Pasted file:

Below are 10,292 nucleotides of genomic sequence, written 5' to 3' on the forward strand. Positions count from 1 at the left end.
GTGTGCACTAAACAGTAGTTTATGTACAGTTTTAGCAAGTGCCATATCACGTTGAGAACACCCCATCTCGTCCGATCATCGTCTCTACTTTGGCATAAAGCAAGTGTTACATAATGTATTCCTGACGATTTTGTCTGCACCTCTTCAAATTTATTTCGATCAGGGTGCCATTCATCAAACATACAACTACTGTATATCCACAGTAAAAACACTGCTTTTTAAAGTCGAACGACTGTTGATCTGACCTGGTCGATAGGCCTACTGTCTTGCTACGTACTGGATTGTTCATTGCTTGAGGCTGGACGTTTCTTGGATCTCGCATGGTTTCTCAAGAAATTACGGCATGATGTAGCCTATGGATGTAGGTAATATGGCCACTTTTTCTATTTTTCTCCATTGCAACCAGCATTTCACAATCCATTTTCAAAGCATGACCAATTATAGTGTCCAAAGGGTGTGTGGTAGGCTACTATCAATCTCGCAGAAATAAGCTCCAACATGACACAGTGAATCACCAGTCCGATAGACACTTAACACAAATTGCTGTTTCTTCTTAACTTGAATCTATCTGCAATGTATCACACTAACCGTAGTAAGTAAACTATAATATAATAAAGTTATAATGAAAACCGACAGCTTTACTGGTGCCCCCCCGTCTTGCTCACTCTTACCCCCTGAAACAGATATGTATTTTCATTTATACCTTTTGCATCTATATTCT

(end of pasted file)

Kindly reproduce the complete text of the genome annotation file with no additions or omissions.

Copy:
Below are 10,292 nucleotides of genomic sequence, written 5' to 3' on the forward strand. Positions count from 1 at the left end.
GTGTGCACTAAACAGTAGTTTATGTACAGTTTTAGCAAGTGCCATATCACGTTGAGAACACCCCATCTCGTCCGATCATCGTCTCTACTTTGGCATAAAGCAAGTGTTACATAATGTATTCCTGACGATTTTGTCTGCACCTCTTCAAATTTATTTCGATCAGGGTGCCATTCATCAAACATACAACTACTGTATATCCACAGTAAAAACACTGCTTTTTAAAGTCGAACGACTGTTGATCTGACCTGGTCGATAGGCCTACTGTCTTGCTACGTACTGGATTGTTCATTGCTTGAGGCTGGACGTTTCTTGGATCTCGCATGGTTTCTCAAGAAATTACGGCATGATGTAGCCTATGGATGTAGGTAATATGGCCACTTTTTCTATTTTTCTCCATTGCAACCAGCATTTCACAATCCATTTTCAAAGCATGACCAATTATAGTGTCCAAAGGGTGTGTGGTAGGCTACTATCAATCTCGCAGAAATAAGCTCCAACATGACACAGTGAATCACCAGTCCGATAGACACTTAACACAAATTGCTGTTTCTTCTTAACTTGAATCTATCTGCAATGTATCACACTAACCGTAGTAAGTAAACTATAATATAATAAAGTTATAATGAAAACCGACAGCTTTACTGGTGCCCCCCCGTCTTGCTCACTCTTACCCCCTGAAACAGATATGTATTTTCATTTATACCTTTTGCATCTATATTCT